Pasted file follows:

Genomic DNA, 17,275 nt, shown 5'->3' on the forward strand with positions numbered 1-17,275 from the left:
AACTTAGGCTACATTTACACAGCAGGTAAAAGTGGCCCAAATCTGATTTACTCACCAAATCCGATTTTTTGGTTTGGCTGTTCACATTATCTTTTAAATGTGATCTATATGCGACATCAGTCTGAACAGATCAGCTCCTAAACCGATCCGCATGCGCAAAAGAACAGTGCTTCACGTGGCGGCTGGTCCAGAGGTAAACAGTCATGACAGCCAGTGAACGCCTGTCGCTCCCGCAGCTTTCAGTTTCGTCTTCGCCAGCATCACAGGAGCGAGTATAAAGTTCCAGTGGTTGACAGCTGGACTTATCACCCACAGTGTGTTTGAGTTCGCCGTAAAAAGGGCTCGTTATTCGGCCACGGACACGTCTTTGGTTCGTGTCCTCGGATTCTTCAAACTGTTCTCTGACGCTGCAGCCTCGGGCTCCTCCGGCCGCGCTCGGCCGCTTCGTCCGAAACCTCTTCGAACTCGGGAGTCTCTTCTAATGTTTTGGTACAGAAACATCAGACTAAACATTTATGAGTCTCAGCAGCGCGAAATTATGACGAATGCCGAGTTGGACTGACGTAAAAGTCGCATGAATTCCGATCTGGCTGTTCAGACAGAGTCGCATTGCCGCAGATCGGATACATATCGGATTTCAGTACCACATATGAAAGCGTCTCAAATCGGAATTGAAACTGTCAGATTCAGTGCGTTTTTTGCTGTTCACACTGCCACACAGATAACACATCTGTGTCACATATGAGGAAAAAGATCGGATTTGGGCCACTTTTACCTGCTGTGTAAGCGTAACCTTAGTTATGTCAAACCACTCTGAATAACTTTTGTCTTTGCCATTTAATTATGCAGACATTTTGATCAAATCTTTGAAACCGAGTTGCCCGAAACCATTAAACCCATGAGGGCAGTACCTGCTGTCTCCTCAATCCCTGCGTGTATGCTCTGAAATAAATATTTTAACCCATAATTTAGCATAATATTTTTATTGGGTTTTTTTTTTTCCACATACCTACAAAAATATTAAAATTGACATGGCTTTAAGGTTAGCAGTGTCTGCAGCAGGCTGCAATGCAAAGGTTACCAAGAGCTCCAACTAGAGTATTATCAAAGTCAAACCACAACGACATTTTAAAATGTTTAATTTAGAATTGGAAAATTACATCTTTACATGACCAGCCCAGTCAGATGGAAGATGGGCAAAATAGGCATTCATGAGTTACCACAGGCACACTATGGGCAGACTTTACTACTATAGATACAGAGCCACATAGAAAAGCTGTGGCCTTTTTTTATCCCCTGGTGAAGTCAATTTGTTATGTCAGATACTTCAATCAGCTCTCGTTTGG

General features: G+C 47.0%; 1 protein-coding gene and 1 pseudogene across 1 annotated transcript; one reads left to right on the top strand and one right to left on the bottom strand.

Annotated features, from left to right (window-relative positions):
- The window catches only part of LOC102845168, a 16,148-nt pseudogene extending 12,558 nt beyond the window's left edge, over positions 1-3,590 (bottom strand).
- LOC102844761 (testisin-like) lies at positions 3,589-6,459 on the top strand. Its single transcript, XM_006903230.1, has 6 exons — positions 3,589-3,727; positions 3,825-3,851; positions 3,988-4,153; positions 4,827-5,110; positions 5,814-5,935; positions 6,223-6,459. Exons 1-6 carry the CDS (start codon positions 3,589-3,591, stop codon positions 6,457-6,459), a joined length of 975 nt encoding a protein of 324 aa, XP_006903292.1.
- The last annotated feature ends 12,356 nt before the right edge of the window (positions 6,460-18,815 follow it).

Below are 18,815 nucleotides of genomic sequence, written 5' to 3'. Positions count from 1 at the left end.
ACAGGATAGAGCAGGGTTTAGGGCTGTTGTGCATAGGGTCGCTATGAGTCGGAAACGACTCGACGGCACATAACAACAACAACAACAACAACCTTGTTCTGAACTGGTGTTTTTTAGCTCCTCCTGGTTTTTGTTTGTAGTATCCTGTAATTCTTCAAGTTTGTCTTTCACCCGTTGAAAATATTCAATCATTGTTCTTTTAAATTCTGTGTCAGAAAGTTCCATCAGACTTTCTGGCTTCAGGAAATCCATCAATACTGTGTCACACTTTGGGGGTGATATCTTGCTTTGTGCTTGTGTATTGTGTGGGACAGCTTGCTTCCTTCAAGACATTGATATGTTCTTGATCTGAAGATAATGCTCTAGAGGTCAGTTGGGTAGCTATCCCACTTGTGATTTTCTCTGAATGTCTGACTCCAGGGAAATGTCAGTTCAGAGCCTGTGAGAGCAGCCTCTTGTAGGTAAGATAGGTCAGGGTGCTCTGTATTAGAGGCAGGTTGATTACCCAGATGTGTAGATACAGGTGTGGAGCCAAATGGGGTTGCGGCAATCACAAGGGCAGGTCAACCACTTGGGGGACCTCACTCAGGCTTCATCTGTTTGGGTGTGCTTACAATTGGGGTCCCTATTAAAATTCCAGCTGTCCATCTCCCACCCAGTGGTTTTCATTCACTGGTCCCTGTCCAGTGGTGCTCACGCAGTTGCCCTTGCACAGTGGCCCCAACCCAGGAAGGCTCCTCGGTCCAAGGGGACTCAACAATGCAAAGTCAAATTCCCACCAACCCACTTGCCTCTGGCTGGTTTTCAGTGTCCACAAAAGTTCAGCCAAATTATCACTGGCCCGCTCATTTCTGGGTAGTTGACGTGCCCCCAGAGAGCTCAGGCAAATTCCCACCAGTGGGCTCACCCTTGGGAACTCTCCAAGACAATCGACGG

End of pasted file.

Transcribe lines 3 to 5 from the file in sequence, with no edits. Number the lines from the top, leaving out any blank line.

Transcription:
General features: G+C 47.0%; 1 protein-coding gene and 1 pseudogene across 1 annotated transcript; one reads left to right on the top strand and one right to left on the bottom strand.

Annotated features, from left to right (window-relative positions):
- The window catches only part of LOC102845168, a 16,148-nt pseudogene extending 12,558 nt beyond the window's left edge, over positions 1-3,590 (bottom strand).